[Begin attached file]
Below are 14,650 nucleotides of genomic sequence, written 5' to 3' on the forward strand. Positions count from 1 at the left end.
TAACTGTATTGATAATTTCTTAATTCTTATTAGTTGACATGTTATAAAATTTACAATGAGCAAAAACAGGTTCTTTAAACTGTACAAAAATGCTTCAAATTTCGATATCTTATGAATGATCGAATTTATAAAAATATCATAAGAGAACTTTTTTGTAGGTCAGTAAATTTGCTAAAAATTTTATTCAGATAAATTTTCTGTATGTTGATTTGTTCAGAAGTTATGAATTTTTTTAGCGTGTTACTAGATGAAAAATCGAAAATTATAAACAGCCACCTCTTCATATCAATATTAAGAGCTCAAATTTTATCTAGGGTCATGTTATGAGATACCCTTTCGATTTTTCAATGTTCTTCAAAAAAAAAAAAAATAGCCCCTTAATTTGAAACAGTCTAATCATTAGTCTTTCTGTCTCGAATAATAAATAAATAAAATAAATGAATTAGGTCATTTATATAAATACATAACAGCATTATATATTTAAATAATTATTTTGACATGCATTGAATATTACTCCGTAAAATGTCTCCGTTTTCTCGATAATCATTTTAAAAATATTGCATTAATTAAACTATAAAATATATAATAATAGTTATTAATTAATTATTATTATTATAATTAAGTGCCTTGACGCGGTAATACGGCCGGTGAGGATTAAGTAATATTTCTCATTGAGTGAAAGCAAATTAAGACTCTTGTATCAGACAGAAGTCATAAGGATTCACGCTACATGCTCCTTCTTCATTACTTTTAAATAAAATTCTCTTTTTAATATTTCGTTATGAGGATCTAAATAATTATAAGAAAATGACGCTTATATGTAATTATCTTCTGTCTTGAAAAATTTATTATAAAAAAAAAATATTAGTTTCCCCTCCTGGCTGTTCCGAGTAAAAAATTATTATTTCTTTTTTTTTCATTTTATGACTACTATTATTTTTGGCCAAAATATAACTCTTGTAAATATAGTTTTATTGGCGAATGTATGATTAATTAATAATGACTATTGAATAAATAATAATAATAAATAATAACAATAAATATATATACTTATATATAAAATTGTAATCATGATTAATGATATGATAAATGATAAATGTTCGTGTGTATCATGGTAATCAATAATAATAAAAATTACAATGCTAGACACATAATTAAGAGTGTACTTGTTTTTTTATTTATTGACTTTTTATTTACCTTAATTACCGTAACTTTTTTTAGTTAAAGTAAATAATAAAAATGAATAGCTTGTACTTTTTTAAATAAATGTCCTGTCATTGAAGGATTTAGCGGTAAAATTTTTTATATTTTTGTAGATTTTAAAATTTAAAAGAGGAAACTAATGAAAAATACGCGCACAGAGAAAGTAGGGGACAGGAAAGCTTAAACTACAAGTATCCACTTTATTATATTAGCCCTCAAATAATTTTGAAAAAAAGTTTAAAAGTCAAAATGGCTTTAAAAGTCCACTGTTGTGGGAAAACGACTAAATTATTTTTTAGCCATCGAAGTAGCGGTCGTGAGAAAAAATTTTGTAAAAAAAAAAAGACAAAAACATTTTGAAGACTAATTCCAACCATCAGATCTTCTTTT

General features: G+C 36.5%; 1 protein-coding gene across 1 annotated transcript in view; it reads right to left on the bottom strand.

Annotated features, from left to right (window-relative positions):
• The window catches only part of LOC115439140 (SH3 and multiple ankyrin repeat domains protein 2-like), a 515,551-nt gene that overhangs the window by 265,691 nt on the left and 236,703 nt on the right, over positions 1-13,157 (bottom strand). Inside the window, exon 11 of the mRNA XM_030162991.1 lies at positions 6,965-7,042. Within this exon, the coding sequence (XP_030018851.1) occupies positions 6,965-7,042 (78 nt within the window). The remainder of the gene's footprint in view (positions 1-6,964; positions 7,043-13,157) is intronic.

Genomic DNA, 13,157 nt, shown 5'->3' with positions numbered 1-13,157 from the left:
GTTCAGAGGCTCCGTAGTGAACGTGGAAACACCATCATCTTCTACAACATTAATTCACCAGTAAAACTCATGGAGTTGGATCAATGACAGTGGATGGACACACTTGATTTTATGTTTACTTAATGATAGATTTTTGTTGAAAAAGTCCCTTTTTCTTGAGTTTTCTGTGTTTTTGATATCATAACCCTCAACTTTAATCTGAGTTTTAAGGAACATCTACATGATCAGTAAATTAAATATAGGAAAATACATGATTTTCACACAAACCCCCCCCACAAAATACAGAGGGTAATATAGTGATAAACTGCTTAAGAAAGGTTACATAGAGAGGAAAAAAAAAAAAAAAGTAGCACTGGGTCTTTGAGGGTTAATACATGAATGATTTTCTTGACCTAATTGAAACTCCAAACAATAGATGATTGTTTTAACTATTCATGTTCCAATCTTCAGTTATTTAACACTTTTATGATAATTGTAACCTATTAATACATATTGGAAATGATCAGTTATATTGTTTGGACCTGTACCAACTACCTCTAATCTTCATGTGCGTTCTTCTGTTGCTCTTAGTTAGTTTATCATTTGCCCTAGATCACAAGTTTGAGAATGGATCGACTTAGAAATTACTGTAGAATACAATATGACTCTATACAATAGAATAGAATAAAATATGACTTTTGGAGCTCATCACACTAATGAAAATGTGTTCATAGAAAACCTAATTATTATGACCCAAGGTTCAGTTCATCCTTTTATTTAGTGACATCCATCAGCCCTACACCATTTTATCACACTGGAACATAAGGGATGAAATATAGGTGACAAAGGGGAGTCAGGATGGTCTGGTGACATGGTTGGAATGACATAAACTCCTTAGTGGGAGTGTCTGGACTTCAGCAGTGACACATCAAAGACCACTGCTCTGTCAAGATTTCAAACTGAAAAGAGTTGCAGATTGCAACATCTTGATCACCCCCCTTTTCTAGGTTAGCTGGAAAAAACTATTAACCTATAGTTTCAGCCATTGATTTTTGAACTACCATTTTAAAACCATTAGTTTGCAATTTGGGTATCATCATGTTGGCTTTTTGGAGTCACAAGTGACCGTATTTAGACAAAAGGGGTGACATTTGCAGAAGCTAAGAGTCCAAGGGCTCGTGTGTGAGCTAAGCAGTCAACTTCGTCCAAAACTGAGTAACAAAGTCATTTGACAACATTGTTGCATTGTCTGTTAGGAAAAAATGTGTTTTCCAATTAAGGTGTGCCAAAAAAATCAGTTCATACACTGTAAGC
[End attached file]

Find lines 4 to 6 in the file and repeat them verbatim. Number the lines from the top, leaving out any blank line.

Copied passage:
Annotated features, from left to right (window-relative positions):
• The window catches only part of LOC115439140 (SH3 and multiple ankyrin repeat domains protein 2-like), a 515,551-nt gene that overhangs the window by 265,691 nt on the left and 236,703 nt on the right, over positions 1-13,157 (bottom strand). Inside the window, exon 11 of the mRNA XM_030162991.1 lies at positions 6,965-7,042. Within this exon, the coding sequence (XP_030018851.1) occupies positions 6,965-7,042 (78 nt within the window). The remainder of the gene's footprint in view (positions 1-6,964; positions 7,043-13,157) is intronic.

Genomic DNA, 13,157 nt, shown 5'->3' with positions numbered 1-13,157 from the left: